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SANTIAGO CALATRAVA: LIEGE-GUILLEMINS TGV RAILWAY STATION
September 24, 2009

Santiago Calatrava: Liègi-Guillemins TGV Railway StationLast Friday, Santiago Calatrava has unveiled one of his most ambitious architectural projects to date; the Liège-Guillemins TGV Railway Station in Belgium. Designed by Calatrava to meet the demands of high-speed travel, the station will bring new life into the industrial city of Liège, while positioning it as the epicenter of the North European High-Speed Network

The grand opening was presided over by: Prime Minister Herman Van Rompuy, international dignitaries and members of the royal family, including Prince Philippe of Belgium. Also participating in the celebration were members of the press and representatives from Euro Liège TGV and SNCB Holding including Jean-Claude Fontinoy (president), Jannie Haek (CEO) and Vincent Bourlard (general manager).

Calatrava was first commissioned to design the new Liège-Guillemins Station in 1996, after Euro Liège TGV determined that the existing station was unsuitable for the demands of high-speed rail travel. Immediately, the starchitect was faced with a seemingly impossible task; replacing the existing station without interrupting train service or disturbing the 36,000 people who frequent the facility on a daily basis. Using a technique normally employed in bridge construction, Calatrava was able to accommodate this request, while preserving the integrity of his design.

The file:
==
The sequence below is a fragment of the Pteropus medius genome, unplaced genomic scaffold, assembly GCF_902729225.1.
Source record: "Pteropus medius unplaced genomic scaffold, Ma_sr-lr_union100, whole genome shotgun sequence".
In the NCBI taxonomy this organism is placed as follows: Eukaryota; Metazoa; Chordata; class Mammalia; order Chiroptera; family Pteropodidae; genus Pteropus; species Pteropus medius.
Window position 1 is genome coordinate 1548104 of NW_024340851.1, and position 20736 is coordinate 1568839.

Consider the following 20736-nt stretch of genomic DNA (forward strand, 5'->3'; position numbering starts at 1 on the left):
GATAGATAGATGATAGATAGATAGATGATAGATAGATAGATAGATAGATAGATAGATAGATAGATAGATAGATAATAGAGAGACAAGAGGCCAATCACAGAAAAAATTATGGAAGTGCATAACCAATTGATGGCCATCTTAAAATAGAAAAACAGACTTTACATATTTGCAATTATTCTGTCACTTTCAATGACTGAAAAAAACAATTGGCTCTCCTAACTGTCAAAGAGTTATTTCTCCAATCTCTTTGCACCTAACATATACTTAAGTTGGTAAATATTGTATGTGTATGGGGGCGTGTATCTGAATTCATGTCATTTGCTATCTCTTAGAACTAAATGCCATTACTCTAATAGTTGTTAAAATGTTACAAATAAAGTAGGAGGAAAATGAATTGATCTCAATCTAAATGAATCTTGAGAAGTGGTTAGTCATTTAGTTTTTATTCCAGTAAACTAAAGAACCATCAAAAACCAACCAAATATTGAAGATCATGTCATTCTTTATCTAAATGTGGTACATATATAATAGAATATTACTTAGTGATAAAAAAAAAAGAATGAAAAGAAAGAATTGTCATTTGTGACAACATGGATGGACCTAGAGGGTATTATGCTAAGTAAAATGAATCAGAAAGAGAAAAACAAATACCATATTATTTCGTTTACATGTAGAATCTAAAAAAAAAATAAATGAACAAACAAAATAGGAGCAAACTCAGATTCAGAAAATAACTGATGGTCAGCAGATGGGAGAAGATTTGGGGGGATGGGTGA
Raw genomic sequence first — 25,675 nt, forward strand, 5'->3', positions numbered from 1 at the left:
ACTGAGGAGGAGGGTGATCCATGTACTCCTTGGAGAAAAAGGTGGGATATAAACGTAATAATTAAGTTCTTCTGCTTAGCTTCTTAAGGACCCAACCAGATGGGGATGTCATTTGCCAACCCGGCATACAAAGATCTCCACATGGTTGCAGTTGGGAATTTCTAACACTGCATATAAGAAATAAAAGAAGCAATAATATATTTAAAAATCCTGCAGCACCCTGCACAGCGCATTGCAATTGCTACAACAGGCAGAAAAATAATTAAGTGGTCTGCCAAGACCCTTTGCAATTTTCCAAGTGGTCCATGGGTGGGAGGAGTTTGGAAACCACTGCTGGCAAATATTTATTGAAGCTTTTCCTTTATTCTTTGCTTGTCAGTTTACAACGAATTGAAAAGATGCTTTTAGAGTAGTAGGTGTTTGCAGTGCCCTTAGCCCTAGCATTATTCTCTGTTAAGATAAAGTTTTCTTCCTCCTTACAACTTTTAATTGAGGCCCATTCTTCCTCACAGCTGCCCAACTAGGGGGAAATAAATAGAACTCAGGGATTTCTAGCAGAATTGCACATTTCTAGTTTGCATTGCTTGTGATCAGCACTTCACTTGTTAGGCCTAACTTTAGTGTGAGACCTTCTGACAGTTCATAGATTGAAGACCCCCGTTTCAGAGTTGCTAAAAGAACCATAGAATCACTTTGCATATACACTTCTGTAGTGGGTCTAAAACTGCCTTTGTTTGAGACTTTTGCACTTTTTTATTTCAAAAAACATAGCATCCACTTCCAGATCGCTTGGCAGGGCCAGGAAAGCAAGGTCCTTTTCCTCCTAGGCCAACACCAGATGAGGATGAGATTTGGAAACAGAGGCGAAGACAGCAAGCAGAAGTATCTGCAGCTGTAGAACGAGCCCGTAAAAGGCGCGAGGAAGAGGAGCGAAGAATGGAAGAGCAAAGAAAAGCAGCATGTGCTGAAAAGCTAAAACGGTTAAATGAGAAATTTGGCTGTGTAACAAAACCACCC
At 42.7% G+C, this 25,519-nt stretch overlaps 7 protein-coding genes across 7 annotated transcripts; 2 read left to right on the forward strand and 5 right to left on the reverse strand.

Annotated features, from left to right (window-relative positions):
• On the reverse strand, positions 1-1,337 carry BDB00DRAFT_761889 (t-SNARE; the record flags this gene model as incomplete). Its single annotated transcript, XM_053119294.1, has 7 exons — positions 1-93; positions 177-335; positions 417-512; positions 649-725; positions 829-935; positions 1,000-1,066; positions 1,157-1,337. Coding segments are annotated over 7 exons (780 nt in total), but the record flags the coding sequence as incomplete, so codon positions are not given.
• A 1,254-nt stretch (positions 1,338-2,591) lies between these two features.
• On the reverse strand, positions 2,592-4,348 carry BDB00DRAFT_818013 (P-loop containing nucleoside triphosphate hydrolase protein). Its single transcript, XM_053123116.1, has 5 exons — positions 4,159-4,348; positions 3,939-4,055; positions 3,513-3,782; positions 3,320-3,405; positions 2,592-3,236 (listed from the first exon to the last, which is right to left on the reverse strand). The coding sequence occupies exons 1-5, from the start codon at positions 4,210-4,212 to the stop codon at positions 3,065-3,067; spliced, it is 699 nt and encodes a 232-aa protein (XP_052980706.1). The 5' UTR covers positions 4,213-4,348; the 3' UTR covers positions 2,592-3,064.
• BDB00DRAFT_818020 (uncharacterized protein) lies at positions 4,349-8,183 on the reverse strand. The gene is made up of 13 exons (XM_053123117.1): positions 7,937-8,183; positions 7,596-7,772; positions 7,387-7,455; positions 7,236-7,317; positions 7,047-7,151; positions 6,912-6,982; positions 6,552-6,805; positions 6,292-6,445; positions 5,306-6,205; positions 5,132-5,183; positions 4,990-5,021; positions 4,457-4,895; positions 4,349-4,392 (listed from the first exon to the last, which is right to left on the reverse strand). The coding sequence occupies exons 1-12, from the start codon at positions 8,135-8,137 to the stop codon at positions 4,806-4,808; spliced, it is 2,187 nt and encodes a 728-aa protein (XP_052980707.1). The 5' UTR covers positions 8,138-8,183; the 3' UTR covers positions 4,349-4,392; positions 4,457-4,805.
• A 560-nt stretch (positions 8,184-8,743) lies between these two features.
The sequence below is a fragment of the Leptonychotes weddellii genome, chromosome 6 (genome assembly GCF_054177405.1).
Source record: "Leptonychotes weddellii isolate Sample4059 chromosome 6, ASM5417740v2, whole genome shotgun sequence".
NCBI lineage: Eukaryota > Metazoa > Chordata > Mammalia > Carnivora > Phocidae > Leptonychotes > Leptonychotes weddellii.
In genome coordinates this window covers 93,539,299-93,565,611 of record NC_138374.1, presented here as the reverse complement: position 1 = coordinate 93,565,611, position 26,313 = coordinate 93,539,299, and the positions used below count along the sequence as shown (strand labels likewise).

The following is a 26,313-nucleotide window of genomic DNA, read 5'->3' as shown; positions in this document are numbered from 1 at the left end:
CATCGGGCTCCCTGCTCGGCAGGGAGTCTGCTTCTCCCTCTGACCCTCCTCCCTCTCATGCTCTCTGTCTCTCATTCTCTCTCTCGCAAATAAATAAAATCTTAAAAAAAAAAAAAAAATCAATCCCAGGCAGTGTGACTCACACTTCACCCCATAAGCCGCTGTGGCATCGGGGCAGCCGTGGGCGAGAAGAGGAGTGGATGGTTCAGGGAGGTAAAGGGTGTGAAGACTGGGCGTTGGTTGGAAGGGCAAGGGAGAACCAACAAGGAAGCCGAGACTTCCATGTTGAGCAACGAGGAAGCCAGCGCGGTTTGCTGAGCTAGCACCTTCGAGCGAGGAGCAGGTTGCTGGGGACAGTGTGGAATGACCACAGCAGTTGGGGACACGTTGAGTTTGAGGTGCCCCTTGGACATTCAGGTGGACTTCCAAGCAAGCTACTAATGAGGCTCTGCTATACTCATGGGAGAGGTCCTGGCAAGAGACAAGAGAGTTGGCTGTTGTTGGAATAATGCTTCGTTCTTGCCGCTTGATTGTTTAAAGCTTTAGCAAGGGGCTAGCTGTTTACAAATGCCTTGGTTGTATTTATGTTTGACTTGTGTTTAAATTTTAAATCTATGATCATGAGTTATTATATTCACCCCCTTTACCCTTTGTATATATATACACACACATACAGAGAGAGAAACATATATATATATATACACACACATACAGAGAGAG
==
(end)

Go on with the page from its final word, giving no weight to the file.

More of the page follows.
Santiago Calatrava: Liègi-Guillemins TGV Railway StationEnvisioning a building that would reflect the new station’s significance as a high-speed, inter-urban link through Europe’s cities, the architect chose to expose the working platforms and the dynamism of the moving ensemble of passengers and trains. The result is a modern station whose high-speed network will provide shorter travel times to Aachen, Cologne and Brussels, as well as to Frankfurt, Paris, London and the Southern portions of Europe, which are only a few hours away. The Station’s high-speed trains will shorten the times of travel distances considerably, provide a scenic alternative for leisure travelers and enhance the efficiency of business travelers worldwide.

“It was my goal to create a 21st century transportation facility that would not only unite Liège with the rest of Europe, but would also serve as a symbol of the city’s renewal,” said Santiago Calatrava, designer of the Liège-Guillemins TGV Railway Station. “The project, as a whole, creates a new gateway into Liège and re-establishes a relationship with the city.”

Located within the Guillemins quarter, the new station occupies a more central position within the Meuse-Rhine Euro region and frames the city of Liège. The architect imagined a building without facades, with a soaring roof that would offer protection from Belgium’s natural elements, including its rainy winters. The effect is a flowing structure that illustrates Calatrava’s reoccurring theme of movement. “The vaulted shape of the roof was a natural development of this vision, while the soft, undulating curve was selected to mimic the graceful rise and fall of the Cointe Hills in the background,” continued Calatrava.

The Liège-Guillemins TGV Railway Station is the first part of a planned architectural vision for a corporate center in Belgium and is already asserting itself as the symbol of Liège’s renewal.



Credits
Photo © www.palladium.de, Barbara Burg/Oliver Schuh
Courtesy by Corbin & Associates, New York
 
 
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